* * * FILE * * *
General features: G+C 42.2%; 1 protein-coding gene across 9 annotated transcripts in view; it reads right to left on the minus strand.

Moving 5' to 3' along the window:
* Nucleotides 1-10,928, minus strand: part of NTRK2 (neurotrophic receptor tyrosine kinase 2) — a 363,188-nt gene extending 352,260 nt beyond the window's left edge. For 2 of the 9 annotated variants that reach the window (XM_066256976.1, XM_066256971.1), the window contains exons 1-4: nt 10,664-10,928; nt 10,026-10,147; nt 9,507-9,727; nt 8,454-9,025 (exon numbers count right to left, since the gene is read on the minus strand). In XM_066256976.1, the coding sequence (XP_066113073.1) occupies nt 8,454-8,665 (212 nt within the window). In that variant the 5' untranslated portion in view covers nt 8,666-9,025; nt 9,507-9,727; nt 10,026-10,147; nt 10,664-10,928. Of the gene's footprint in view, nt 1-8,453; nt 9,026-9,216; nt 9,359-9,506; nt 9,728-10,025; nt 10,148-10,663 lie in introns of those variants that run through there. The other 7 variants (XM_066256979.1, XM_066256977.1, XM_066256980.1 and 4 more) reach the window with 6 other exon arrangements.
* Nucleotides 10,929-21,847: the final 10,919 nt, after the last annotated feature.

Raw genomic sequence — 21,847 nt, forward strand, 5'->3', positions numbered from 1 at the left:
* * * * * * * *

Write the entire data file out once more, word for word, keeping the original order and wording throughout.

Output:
General features: G+C 42.2%; 1 protein-coding gene across 9 annotated transcripts in view; it reads right to left on the minus strand.

Moving 5' to 3' along the window:
* Nucleotides 1-10,928, minus strand: part of NTRK2 (neurotrophic receptor tyrosine kinase 2) — a 363,188-nt gene extending 352,260 nt beyond the window's left edge. For 2 of the 9 annotated variants that reach the window (XM_066256976.1, XM_066256971.1), the window contains exons 1-4: nt 10,664-10,928; nt 10,026-10,147; nt 9,507-9,727; nt 8,454-9,025 (exon numbers count right to left, since the gene is read on the minus strand). In XM_066256976.1, the coding sequence (XP_066113073.1) occupies nt 8,454-8,665 (212 nt within the window). In that variant the 5' untranslated portion in view covers nt 8,666-9,025; nt 9,507-9,727; nt 10,026-10,147; nt 10,664-10,928. Of the gene's footprint in view, nt 1-8,453; nt 9,026-9,216; nt 9,359-9,506; nt 9,728-10,025; nt 10,148-10,663 lie in introns of those variants that run through there. The other 7 variants (XM_066256979.1, XM_066256977.1, XM_066256980.1 and 4 more) reach the window with 6 other exon arrangements.
* Nucleotides 10,929-21,847: the final 10,919 nt, after the last annotated feature.

Raw genomic sequence — 21,847 nt, forward strand, 5'->3', positions numbered from 1 at the left: